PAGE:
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Panacea for Indian SME Pharma Segment

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Though pharmaceutical industry is a billion-dollar business in India, contrary to common belief SMEs play a major role in the in the sector. Already, the products of the SMEs have made their presence felt both in domestic and overseas market. The low cost and the high quality have enabled them to conquer the market.

They have achieved low price and high quality – the two critical factors for the success of any industry – by complying with Good Manufacturing Practices (GMP). This has been approved by leading global regulatory agencies such as World Health Organisation (WHO) and United States Food and Drug Administration (USFDA).

Indian SMEs have mastered in the art of drug making through rearrangement of molecule strategy, which was permitted before the enactment of patent law in the country. Coupled with this cheap, but highly efficient labour, around one seventh of the costs in the developed countries had made Indian pharmaceutical companies a formidable player in the world market.

Now corporate players in the field including the multinational pharmaceutical companies whose costs are prohibitively high are looking to SME pharmaceutical firms in India to outsource their production and research programmes.

This has opened up a big opportunity to Indian pharmaceutical SMEs, but they face one major obstacle in grabbing the opportunity. Their research facilities do not match with the Western standards. Though their manufacturing capabilities are superb, Indian SMEs are finding it difficult to keep up with the pace of research and development in technologically advanced countries.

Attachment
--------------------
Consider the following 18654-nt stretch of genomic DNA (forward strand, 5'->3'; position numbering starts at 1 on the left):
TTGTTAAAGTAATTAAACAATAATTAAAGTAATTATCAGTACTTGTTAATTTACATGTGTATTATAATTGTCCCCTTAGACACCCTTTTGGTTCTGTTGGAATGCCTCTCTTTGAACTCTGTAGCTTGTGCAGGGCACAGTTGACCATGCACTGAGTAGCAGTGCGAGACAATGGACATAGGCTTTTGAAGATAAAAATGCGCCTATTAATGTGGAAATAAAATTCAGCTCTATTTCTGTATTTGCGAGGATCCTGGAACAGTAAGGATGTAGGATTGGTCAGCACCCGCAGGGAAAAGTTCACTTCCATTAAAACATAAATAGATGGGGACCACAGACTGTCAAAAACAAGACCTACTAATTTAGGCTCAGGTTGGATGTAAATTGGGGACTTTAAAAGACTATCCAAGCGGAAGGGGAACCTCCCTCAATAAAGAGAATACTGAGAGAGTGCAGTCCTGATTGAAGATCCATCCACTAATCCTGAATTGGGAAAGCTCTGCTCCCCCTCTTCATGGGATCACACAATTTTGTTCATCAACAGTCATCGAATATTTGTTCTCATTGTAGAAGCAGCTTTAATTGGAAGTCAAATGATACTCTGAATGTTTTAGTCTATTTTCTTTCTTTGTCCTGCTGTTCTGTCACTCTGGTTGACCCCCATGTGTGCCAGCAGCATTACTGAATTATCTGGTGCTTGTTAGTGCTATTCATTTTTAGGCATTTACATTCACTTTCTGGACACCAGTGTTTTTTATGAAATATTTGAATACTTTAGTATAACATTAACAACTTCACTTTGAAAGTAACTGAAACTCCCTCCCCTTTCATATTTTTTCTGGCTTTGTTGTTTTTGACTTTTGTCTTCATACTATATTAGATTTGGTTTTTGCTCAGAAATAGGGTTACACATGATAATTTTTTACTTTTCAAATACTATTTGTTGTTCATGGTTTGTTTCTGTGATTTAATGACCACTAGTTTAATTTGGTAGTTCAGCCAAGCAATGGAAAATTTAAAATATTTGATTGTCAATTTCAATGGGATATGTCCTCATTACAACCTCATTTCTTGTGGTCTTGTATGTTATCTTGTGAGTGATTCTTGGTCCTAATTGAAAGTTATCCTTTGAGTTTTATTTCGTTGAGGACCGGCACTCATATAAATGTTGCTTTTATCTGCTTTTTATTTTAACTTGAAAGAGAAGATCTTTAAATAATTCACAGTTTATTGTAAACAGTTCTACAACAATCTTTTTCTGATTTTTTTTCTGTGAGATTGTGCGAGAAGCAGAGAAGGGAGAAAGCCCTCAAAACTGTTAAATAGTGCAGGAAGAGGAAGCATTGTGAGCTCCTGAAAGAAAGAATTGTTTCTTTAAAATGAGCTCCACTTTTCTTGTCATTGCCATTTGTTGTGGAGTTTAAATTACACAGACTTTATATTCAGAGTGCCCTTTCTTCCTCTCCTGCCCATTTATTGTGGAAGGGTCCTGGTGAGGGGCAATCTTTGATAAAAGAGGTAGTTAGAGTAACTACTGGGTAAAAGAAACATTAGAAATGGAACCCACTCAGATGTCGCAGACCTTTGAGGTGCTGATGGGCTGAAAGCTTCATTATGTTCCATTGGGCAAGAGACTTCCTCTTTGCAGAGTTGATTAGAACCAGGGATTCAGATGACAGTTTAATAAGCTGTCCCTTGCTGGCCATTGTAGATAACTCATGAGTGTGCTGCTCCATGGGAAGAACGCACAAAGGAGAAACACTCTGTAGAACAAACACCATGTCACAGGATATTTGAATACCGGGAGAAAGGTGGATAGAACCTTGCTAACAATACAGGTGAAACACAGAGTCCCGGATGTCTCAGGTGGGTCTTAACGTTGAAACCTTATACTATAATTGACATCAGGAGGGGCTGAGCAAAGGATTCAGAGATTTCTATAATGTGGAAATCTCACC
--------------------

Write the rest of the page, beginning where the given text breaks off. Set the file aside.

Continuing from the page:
The prime reason for the Indian SME pharmas lagging behind companies in developed counties in research facilities is the severe shortage of fund they are facing. A modern research lab entails state-of-the art technology like specialized automation system and several
sophisticated and costly equipment. Hence setting up of   research
facility is a very costly affair and only big players in the sector can afford the system in the present situation.

The paradox is that without quality and genuine drugs, pharmaceutical companies cannot exist in the environment changed by the enactment of the patent law by almost all the countries in the world. However, there is a silver line on the cloud for the Indian SME pharmas.

To overcome the limitations resulting from the lack of capital investments, the Indian SMEs can adopt the Contract Research and Manufacturing (CRAM) practice. This time- tested business practice elsewhere in the world can provide a highly effective financial boost to SME pharmas in India. Some firms have already adopted this line and emerged ideal partner for the global pharmaceutical players looking for a partner that can offer manufacturing and research service at competitive price.

Many market analysts aver that the CRAM is very effective business model as far as the Indian SME pharmas are concerned.